The Portfolio of Justin Simoni

The Portfolio of Justin Simoni


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Pins: Pacific Coast

Nursery School

The Next Big Thing



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Pins: Seattle

Flattened Origami Paintings

Mood Lines

Life Lines

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Life Lines

Life Lines is a series of drawings, paintings and digital animations stemming form a triptich that I painted called:

Three Versions of Six Life Paths Painted Randomly, Although Patterned, Although Impossible to Fully Foresee and Their Many Interactions and Replusions, Painted With the Help of a Computer Acting as God.

The title itself is sort of a joke, as the paintings themselves are super conceptual and at the time, I think I had a problem with Art for Art's Sake. I probably still do. I also keep changing the title, since I keep forgetting it. The basic premise is that I painted basically the same painting, three times. The lines were figured out using a simple Perl program that I would run on my laptop:

my $r = int(rand($ARGV[0])); 
redo if $r == 0;
print $r . "\n";

This program will give a random number. I would first find a random number to see what side of the square painting to start at, and then which dot to start at and then where to paint and which direction to paint from there. For example, receiving a number, "1" would tell me to draw a line going, "up", "2" right, and so on. I made a rule that the line could not be drawn off the painting and that a line could not cross itself. This will have the affect of having the line become trapped in itself.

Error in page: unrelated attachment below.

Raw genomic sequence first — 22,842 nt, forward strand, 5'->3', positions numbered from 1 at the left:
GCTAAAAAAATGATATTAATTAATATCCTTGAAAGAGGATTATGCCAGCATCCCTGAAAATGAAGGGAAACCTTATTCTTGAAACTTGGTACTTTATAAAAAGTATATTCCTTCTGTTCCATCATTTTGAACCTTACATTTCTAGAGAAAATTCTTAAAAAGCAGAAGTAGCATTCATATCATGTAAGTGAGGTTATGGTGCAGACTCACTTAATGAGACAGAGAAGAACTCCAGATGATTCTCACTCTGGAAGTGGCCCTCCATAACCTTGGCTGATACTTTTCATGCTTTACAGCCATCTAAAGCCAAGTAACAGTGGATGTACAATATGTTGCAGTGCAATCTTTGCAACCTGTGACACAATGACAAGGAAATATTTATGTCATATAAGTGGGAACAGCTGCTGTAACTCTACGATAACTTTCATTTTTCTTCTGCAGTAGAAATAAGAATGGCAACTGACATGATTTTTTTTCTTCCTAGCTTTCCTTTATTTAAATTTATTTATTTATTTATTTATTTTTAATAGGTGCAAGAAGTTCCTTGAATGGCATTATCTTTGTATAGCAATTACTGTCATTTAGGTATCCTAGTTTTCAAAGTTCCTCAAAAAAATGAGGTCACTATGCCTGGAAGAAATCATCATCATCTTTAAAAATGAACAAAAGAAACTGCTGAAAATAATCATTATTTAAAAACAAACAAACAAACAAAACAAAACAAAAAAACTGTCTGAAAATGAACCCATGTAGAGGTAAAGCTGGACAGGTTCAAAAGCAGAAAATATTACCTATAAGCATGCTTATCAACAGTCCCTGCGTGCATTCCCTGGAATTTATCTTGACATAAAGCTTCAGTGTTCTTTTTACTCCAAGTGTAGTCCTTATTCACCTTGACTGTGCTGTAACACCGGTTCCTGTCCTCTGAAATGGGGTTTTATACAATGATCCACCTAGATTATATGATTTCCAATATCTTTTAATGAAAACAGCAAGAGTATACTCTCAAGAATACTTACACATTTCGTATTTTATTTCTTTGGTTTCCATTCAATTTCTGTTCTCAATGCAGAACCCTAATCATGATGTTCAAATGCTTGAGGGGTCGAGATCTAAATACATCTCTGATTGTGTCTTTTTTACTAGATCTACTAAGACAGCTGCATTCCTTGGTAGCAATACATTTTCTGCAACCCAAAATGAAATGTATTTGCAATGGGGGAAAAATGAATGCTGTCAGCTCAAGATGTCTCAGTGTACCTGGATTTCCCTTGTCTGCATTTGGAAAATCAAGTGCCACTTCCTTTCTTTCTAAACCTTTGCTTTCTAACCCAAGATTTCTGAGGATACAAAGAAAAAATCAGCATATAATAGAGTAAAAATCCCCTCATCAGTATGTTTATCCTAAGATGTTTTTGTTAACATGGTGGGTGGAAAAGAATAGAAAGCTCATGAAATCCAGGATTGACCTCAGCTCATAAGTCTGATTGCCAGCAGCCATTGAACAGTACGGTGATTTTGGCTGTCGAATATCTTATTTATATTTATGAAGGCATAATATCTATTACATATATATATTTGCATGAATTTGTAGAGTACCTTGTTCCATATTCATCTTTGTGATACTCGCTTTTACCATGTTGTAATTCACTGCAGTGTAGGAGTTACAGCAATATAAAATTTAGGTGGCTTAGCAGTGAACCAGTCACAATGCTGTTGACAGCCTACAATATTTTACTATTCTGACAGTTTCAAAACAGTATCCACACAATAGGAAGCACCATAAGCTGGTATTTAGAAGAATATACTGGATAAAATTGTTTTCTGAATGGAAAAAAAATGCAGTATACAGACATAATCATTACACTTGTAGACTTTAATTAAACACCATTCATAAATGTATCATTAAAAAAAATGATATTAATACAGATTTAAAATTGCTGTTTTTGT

As the retarded title of the painting... suggests, each line represents one lifespan and how even though we seem to have control over our own destinies, there's a very small window over which we can actively control what happens to us. Small decisions in our lives may have large impacts later on, we don't really know and the amount of different paths we can live our lives is much too large to really guess.

After I painted these piecess, I took the idea and made an animation of the trptich in a gallery setting, being painted before sillouetted figues. I called this animation, Another Version of, Three Versions... I used this as a support for the paintings themselves. What's simply goofy about all this is that when I have the animation of the paintings running besides the actual paintings I produce a conflict: what should the viewing hold their attention towards? My hypothesis would be to the animation, as movement of the animation has more of a power to gain attention than implied movement of a painting.

View Another Version of Three Versions...

The paintings themselves have the feeling of being very non-organical, as if they were produced first by a computer, instead of the other way around. The animations of the paintings are created the same way as the actual paintings, and will be different each time they're "painted", thus giving a source for an unlimited amount of pieces in this series.

More Information

Motion Drawings at